The neural spine of dorsal vertebra 14 was cross-sectioned within the basal third, in the middle, and within the apical third (Figs. 23A, 24A and 25A). The cross-section is oval proximally becoming more rectangular in the central and distal segments. The medullary cavity is filled with spongiosa (Figs. 23B, 24B and 25B). The boundary between the medullary cavity and the cortex is gradual, as erosional cavities occur between the trabecular structure of the medullar cavity and the compact cortex (Figs. 23C, 24C and 25C). The compacta becomes progressively thinner moving from the proximal part of the spine towards the apical part. The microstructure is fibrolamellar and tends to become more organized moving towards the outer surface of the bone. Evidence of the presence of Sharpey’s fibers is observed on the lateral surfaces of the spine in the proximal section. No Sharpey’s fibers are found in the other two thin sections (middle and apical). Primary vascularization is mostly longitudinal and becomes more organized and low in density moving through the outer cortex towards the outer surface. Haversian systems are generally present in the inner half of the compacta (Figs. 23B–23C, 24B–24C and 25B–25C). Six, four, and three LAGs are identified in the proximal, median and distal sections, respectively. We consider six or seven LAGs the most reliable count to establish the age of the individual because the base of the neural spine is expected to preserve the most complete growth record. The spacing between the zones decreases towards the outer surface of the bone. An EFS is absent (Figs. 23D, 24D and 25D).
The transverse cross-section of the proximal part of dorsal rib 15 has an oval outline. The cortex of the lateral side is heavily eroded; its maximum thickness is 17 mm (Fig. 26A). The medullary cavity is filled with spongiosa. The boundary between the spongiosa and the compacta is gradual, with the erosional cavities in the inner cortex becoming smaller and fewer moving toward the outer surface of the cortex (Fig. 26B). The microstructure is fibrolamellar with a matrix of woven bone. Primary osteons are well developed and abundant in the outer cortex and have a longitudinal orientation. Vascular canals are partially infilled with lamellar bone, so they are still open. Primary vascularization is more organized and less dense in the outer cortex. Secondary osteons are present in the innermost cortex (Fig. 26C). Six or seven LAGs can be identified (Fig. 26A); they tend to become increasingly closely spaced moving towards the outer surface of the cortex. An EFS is absent (Fig. 26D).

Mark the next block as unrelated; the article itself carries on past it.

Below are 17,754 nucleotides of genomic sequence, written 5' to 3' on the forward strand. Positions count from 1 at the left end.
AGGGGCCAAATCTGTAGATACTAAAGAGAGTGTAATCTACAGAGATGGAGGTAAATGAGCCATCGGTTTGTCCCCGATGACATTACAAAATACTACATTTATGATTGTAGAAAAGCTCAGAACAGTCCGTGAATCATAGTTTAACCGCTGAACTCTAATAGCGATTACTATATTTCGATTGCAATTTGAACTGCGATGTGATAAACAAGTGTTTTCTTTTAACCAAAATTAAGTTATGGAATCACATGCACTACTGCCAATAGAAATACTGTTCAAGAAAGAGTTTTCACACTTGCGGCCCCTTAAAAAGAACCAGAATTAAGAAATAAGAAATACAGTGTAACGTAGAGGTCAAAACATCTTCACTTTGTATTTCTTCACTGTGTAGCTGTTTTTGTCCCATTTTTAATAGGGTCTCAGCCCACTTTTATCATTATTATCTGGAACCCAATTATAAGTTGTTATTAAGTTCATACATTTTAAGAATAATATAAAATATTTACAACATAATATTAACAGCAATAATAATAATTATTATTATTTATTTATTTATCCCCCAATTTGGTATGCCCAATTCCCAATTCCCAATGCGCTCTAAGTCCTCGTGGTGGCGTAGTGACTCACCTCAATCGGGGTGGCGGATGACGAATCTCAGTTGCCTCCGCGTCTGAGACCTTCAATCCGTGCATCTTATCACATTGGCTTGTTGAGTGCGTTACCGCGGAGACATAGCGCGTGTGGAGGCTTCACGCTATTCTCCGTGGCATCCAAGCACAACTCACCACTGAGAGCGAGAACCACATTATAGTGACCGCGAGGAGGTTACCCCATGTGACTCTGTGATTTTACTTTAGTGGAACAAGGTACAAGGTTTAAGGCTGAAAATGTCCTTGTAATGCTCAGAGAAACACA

Is MSNVE 3714 a composite?
The Venice specimen undoubtedly includes the paratype of O. nigeriensis indicated in Taquet (1976, p. 58), figured in Taquet (1976, pl. 9, fig. 2) and mapped in one of the two sheets (sheet 1) that we received from the MNHN, where it is labeled “Ouranosaurus nig[eriensis]—Airfield—1970—(specimen Venice Museum pro parte)”. However, the words “pro-parte” could mean that (1) only part of the mapped bones was used in the mount of the Venice skeleton, while the other elements remained at the MNHN or were sent back to the Musée National du Niger (now Musée National Boubou-Hama) with the holotype; (2) the paratype material was completed with bones from another individual to mount a more complete skeleton; (3) both 1 and 2 are true. Sheet 1 was associated with a second sheet, containing the map of a different individual (Fig. 2), whose relationship with the paratype is unclear. Possibly, some elements from that individual were collected and used to complete the Venice mount.